Thanks for reading! If you enjoy this article consider subscribing to our newsletter for a chance to win a $10 eshop gift card every week!
F-Zero is one of those cult classic franchises that seems to be on the back of gamers’ minds often. When it first launched on the SNES back in 1990, there was nothing else like it in the gaming world. The game was fast, colorful, and provided many unique mechanics to separate itself from all of the other racers on the market at the time.
So what happened? Why has Nintendo given up on the franchise? Should they try and raise it from the dead? Let’s see if the F-Zero franchise is worth resurrecting.
F-Zero released on the SNES in Japan in 1990 and in 1991 in North America, and it received solid praise from critics back then. It was lauded for its graphical realism at the time, as well as its fluid motion and tight controls. Does that sounds familiar? Well, those are the standards for most racing games today, and it appears that the futuristic F-Zero set the bar way back in 1990.
Since then, the original F-Zero was ported to arcade machines in Japan, and the title also has made its rounds on the Virtual Console and SNES channels. A couple Japanese games followed the original on the SNES called BS F-Zero Grand Prix and BS F-Zero Grand Prix 2, but they were only playable on the Satellaview attachment for the Super Famicom. The first real wolrdwide sequel did not release until 1998 in the form of F-Zero X for the Nintendo 64. Similar to the original, X was praised by most outlets for its fast gameplay and tight controls, but also for stellar track designs and holding a high frame rate even with 30 racers on screen.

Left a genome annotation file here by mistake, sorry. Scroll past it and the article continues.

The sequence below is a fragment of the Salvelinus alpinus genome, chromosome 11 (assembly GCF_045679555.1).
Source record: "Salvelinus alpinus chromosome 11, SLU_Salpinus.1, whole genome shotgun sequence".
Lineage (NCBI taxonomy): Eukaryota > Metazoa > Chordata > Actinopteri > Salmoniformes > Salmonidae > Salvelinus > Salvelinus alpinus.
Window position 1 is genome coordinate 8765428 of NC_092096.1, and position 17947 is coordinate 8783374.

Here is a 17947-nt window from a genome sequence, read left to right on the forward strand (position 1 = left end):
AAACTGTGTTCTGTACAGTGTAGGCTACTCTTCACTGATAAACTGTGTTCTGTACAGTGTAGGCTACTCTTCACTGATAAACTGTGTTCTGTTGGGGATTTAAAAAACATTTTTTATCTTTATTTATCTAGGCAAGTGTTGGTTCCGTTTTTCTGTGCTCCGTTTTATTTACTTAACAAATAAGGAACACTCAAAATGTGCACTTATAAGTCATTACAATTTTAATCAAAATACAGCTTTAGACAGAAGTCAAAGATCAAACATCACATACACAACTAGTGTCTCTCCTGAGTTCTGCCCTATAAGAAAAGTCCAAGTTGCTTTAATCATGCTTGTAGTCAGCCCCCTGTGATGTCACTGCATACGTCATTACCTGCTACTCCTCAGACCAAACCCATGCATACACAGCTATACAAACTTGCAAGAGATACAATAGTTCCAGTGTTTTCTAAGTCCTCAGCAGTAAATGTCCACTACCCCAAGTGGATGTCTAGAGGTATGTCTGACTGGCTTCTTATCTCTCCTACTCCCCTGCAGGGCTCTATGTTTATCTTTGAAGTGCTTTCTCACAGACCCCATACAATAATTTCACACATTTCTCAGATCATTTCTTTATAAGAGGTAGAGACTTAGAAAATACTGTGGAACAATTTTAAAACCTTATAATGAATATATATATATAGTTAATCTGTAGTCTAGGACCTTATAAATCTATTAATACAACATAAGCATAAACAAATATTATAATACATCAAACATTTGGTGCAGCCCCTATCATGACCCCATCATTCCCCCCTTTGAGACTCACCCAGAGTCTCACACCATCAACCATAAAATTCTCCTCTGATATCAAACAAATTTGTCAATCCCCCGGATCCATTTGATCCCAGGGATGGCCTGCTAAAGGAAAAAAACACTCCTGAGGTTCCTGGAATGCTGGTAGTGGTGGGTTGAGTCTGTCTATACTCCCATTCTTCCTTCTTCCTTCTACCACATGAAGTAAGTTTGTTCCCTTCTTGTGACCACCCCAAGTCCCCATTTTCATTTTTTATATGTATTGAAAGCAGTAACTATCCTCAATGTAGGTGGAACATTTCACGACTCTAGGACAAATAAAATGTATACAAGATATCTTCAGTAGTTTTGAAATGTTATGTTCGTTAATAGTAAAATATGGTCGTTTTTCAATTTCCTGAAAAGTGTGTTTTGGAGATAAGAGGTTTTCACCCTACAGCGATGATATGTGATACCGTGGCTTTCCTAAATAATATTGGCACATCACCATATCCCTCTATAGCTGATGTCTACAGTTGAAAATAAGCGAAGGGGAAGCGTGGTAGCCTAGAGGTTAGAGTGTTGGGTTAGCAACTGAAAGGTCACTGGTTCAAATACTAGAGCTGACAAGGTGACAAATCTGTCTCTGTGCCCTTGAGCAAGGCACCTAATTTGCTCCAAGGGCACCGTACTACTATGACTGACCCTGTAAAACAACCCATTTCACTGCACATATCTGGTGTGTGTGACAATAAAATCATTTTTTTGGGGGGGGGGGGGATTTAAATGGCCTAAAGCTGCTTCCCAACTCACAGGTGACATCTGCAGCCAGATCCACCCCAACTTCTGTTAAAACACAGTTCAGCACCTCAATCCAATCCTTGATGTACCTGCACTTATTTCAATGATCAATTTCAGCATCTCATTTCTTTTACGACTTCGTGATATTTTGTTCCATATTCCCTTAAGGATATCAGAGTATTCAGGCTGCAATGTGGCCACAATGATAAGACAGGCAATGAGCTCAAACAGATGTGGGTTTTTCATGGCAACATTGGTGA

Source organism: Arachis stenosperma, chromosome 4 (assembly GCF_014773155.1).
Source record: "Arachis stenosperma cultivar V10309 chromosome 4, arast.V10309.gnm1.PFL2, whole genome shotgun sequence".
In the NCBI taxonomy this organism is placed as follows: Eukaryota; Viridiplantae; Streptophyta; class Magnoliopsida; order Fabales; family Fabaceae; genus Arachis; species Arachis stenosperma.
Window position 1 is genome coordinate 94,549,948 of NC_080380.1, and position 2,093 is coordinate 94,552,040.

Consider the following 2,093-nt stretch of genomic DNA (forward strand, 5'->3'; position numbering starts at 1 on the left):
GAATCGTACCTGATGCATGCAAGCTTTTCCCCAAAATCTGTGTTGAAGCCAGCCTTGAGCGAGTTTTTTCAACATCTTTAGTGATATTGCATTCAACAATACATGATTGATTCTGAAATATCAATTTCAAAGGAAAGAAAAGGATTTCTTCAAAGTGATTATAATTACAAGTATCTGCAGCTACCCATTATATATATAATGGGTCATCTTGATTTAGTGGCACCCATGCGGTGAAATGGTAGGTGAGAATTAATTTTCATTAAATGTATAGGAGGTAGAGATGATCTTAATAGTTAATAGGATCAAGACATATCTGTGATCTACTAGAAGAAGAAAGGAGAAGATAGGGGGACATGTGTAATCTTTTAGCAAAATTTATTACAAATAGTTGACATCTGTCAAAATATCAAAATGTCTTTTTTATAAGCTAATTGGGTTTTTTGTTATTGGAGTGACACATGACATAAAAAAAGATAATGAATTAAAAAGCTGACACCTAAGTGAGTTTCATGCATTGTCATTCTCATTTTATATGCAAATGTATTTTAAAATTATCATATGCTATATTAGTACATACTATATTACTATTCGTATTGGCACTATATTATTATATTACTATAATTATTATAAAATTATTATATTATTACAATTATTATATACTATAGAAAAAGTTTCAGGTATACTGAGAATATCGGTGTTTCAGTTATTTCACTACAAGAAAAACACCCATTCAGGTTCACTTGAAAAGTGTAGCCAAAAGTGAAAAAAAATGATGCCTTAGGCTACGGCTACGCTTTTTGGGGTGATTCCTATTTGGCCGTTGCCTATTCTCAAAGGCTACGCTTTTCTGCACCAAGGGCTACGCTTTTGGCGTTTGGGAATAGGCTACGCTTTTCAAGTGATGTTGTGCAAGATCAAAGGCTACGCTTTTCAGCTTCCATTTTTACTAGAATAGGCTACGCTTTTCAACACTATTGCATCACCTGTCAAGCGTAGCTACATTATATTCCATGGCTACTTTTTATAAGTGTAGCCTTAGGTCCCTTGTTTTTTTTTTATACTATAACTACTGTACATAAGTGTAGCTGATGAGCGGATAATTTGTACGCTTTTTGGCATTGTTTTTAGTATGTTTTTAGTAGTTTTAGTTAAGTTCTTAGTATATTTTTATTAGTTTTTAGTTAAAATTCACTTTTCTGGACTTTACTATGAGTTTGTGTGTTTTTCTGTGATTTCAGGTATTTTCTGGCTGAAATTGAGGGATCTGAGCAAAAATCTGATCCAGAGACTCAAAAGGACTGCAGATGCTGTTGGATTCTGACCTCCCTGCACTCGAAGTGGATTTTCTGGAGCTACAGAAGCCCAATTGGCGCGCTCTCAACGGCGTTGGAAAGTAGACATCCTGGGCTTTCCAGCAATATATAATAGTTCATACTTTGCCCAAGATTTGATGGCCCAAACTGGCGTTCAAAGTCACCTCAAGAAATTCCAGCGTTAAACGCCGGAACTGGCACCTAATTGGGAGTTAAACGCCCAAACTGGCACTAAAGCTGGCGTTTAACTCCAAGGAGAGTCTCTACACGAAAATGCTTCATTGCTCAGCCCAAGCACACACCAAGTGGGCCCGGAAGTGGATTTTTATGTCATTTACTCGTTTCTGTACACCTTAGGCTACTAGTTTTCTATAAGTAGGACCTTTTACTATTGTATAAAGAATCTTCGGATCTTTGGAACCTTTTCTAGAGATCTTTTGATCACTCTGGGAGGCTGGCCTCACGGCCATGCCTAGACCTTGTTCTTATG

All that follows after that are three Game Boy Advance titles, one of which never released outside of Japan, and the last console/arcade title called F-Zero GX/AX. Outside of the two titles based on the Japanese anime, Maximum Velocity (GBA) and GX/AX (GameCube & Arcade) were once again praised for their speed, fluid motions, and tight controls. The GameCube title was even considered “one of the best racing titles ever” and “a must-own for the GameCube”.
So what happened? All of this praise and adoration, but we have not seen a new F-Zero since 2004, nearly 20 years ago.
Well, the short and most unfortunate answer is money. The original F-Zero was a huge success financially, and it also saw even more success in its arcade ports in Japan. After that, though, it seems like Nintendo just could not catch a break no matter how much effort they put into the sequels. Despite the high quality and grand attention to detail, the series’ sales just declined tremendously over time, and Nintendo had no choice but to pull the plug, take a break, and reassess.
It has been 18 years since we have seen a new F-Zero game, but we have gotten some fun Easter eggs since then. Captain Falcon is a cornerstone character in the Smash Bros series, and Samurai Goroh is a featured trophy within the series and has also been heavily requested as a playable character. The Mario Kart franchise has used F-Zero content since Mario Kart Wii, which had the Blue Falcon as a kart. Since then, Mario Kart 8 Deluxe has even added courses based on Mute City and Big Blue from F-Zero.